Vietnamese Refugees: For Some Camps, Rape Was “Normal”

When the Vietnam war ended in 1975, a vast migration of Vietnamese people began. So many entered Thailand that the Thai government, the United Nations, and international human rights groups established refugee centers inside Thailand.

“But the cost of entering Thailand and the cost of entering the refugee camp was rape,” a Vietnamese American woman told us.

“My sister was raped 13 times,” she said.

“Many of my relatives disappeared. We are sure they must have been killed.”

By John Francis Carey

 

“This occurred in 1975 but continued for more than ten years as Vietnamese people came out of their home country,” the former refugee told us.

Thai sailors at sea were notorious as pirates searching the ocean for Vietnamese “Boat People.”

If the Thai men found helpless Vietnamese “Boat People,” they usually killed all and stole anything of value they found.  First they raped the women of all ages.

“I was eight months pregnant,” one told us.  “I was the only person not raped and killed in my boat.  I saw my husband killed and one of my other relatives beheaded.”

No Thai government has ever effectively dealt with the human rights abuses they have witnesses for the last three decades.

One of the more notorious camps for refugees inside Thailand was known as “Sikiew.”

“When I was 12, my family and I was in a refugee camp called “Sikiew Camp” in Thailand,” wrote Chai. “Life in the camp was no different to a prison, I could tell that the grown ups were going crazy and very much depressed. There were brick walls surround us, we live, eat, and sleep in a building that housed around 200 people, each person were given a 65cm x 2m space.”

Another woman told us that after 6 PM, Sikhiew became a lawless area.  “Thai men came in, grabbed a refugee woman, and disappeared to rape her all night.”

 

Above: Vietnamese refugee man named Phong; suffering from mental illness after being involved in cannibalism at sea after escape from Vietnam, Palawan Refugee Center, Philippines. Photo courtesy of Photographer Brian Doan.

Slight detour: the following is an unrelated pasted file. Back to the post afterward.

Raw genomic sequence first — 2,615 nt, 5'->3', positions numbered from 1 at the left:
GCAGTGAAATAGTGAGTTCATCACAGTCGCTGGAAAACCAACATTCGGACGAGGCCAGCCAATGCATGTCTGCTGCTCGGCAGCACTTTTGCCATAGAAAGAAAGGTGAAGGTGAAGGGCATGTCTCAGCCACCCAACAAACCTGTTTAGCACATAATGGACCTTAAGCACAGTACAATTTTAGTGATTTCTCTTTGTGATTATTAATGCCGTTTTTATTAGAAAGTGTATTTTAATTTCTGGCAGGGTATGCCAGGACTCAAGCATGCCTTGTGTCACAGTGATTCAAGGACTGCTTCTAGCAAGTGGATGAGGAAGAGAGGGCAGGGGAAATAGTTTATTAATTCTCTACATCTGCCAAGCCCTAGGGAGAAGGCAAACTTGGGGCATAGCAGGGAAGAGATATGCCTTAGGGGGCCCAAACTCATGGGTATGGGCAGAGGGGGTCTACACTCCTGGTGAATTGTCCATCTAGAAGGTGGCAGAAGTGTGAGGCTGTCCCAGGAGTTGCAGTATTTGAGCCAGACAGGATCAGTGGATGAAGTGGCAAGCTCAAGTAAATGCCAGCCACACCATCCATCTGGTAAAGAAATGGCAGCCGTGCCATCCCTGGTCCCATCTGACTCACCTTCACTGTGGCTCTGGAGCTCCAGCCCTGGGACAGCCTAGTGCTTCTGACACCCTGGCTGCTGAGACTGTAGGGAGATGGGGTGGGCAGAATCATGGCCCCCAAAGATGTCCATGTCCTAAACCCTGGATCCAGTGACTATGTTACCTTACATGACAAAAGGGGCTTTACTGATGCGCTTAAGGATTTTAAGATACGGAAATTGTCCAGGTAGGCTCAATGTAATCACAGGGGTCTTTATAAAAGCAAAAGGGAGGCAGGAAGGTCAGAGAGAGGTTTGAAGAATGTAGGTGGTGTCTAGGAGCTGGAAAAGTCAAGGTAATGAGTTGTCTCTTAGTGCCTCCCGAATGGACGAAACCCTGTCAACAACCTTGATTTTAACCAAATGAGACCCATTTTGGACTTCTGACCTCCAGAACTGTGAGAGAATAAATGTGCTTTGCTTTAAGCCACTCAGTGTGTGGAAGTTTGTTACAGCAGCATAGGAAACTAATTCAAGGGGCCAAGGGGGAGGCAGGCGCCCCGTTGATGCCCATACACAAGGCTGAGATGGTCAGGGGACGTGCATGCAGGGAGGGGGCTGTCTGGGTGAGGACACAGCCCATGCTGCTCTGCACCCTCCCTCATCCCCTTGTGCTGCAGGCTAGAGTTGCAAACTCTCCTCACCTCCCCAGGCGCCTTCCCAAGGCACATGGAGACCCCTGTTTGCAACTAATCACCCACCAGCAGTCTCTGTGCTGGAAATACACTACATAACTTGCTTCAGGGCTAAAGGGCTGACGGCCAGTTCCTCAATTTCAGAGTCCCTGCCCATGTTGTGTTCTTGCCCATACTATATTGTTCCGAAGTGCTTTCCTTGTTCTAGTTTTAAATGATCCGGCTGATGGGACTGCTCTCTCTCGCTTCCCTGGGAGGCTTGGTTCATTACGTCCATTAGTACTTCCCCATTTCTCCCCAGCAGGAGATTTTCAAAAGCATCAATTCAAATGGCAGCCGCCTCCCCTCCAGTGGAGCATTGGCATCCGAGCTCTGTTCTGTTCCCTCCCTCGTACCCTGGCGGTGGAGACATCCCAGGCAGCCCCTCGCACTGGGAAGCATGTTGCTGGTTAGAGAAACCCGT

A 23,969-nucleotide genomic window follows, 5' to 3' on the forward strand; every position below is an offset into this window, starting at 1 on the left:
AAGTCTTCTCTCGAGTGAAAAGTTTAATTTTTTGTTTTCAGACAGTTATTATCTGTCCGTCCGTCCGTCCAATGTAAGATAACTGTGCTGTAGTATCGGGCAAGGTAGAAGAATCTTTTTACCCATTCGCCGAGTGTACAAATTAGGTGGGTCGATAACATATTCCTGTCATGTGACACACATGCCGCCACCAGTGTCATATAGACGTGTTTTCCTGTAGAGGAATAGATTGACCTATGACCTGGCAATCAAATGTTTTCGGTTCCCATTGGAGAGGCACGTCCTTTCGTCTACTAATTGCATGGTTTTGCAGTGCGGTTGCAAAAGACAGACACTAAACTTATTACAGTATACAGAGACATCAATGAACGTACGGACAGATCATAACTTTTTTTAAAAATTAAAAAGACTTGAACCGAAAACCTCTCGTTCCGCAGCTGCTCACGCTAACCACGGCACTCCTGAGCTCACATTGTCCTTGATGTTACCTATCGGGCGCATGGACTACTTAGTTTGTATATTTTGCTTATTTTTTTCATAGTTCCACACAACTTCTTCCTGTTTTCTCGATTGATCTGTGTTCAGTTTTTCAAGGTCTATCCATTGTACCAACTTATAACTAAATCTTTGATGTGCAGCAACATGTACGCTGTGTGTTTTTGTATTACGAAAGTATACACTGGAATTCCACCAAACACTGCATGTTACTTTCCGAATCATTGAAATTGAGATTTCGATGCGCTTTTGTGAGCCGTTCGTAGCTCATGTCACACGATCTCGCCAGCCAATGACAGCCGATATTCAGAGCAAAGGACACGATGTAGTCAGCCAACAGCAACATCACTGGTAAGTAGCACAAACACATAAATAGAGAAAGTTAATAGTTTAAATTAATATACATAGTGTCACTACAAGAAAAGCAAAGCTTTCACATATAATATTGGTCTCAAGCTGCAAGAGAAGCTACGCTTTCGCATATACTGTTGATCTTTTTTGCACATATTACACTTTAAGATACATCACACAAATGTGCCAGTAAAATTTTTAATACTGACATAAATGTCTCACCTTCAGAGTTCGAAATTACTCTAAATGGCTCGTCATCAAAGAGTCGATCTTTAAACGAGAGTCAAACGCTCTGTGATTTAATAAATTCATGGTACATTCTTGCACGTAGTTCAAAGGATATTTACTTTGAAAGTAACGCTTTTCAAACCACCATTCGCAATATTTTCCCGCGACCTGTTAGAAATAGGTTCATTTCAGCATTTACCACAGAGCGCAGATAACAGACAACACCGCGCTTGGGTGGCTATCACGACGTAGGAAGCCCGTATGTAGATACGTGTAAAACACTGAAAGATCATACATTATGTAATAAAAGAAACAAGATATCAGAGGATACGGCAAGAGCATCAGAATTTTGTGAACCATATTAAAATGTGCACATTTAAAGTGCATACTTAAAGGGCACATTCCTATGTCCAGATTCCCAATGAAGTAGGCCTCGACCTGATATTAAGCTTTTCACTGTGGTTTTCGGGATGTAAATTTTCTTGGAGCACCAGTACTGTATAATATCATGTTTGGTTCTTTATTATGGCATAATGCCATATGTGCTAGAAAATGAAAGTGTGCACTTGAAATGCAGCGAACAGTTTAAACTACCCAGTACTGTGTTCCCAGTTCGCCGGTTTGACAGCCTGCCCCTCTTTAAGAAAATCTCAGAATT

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Palawan Refugee Camp, Philippines

PRPC was funded by the United Nations High Commissioner for Refugees and was capable of holding up to 18,000 refugees at any one time. Coupled with a large population of Filipino and third-country employees, PRPC operated like a small city with schools, hospitals, libraries, restaurants, sports facilities, fire brigades, sewage treatment facilities, power generation facilities, water treatment centers, markets, and houses of worship for four religions.

They numbered about 50,000 during the 1980s but most have emigrated to the United States or repatriated back to Vietnam. Some have intermarried with Filipinos and Spaniards living in the Philippines. Most of them are Catholics.

The camp could hold about 300 staff. Most of the staff lived in the camp in poorly built dormitories.

The main functions of the camp were to hold the refugee population long enough to complete tuberculosis testing, wrap up bureaucratic requirements before departure, and—assuming the refugee was heading to an English speaking nation—give them an opportunity for English as a second language training. Virtually all refugees had confirmation before arrival at PRPC that they had been accepted to resettle in the West and therefore the mood among the refugee population was frequently upbeat and positive.

The ESL program was operated by the International Catholic Migration Commission (ICMC) and was funded by the U.S. Department of State. ICMC provided training to adult refugees aged 17 to 55. Aside from ESL classes, it offered Cultural Orientation (CO) and Work Orientation (WO). A similar ESL program was offered to children by World Relief through an extensive primary education program that took place within classrooms throughout the site.

Photos Courtesy of Major Lan Dalat

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